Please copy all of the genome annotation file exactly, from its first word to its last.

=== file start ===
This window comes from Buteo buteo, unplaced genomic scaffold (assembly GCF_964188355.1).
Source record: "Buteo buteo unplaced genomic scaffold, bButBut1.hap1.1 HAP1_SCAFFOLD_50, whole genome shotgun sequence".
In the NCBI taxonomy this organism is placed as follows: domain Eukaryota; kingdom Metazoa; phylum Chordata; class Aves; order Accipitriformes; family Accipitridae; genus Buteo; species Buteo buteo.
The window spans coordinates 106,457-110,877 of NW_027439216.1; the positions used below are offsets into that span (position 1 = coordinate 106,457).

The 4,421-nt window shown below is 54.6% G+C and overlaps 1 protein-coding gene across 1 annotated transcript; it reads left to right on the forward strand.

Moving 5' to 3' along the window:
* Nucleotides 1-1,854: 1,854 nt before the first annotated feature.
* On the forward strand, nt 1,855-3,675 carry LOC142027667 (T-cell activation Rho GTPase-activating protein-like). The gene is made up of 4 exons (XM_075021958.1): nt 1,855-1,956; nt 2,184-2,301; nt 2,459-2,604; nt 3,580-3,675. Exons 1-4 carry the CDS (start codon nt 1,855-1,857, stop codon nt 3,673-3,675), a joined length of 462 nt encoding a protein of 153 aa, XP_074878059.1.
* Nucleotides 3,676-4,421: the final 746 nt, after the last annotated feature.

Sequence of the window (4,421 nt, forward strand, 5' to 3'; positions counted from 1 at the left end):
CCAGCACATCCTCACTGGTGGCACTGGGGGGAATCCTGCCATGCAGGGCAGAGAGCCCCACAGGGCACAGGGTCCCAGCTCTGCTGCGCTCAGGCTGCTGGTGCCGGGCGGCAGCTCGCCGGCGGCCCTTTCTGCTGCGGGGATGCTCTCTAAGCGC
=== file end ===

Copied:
This window comes from Buteo buteo, unplaced genomic scaffold (assembly GCF_964188355.1).
Source record: "Buteo buteo unplaced genomic scaffold, bButBut1.hap1.1 HAP1_SCAFFOLD_50, whole genome shotgun sequence".
In the NCBI taxonomy this organism is placed as follows: domain Eukaryota; kingdom Metazoa; phylum Chordata; class Aves; order Accipitriformes; family Accipitridae; genus Buteo; species Buteo buteo.
The window spans coordinates 106,457-110,877 of NW_027439216.1; the positions used below are offsets into that span (position 1 = coordinate 106,457).

The 4,421-nt window shown below is 54.6% G+C and overlaps 1 protein-coding gene across 1 annotated transcript; it reads left to right on the forward strand.

Moving 5' to 3' along the window:
* Nucleotides 1-1,854: 1,854 nt before the first annotated feature.
* On the forward strand, nt 1,855-3,675 carry LOC142027667 (T-cell activation Rho GTPase-activating protein-like). The gene is made up of 4 exons (XM_075021958.1): nt 1,855-1,956; nt 2,184-2,301; nt 2,459-2,604; nt 3,580-3,675. Exons 1-4 carry the CDS (start codon nt 1,855-1,857, stop codon nt 3,673-3,675), a joined length of 462 nt encoding a protein of 153 aa, XP_074878059.1.
* Nucleotides 3,676-4,421: the final 746 nt, after the last annotated feature.

Sequence of the window (4,421 nt, forward strand, 5' to 3'; positions counted from 1 at the left end):
CCAGCACATCCTCACTGGTGGCACTGGGGGGAATCCTGCCATGCAGGGCAGAGAGCCCCACAGGGCACAGGGTCCCAGCTCTGCTGCGCTCAGGCTGCTGGTGCCGGGCGGCAGCTCGCCGGCGGCCCTTTCTGCTGCGGGGATGCTCTCTAAGCGC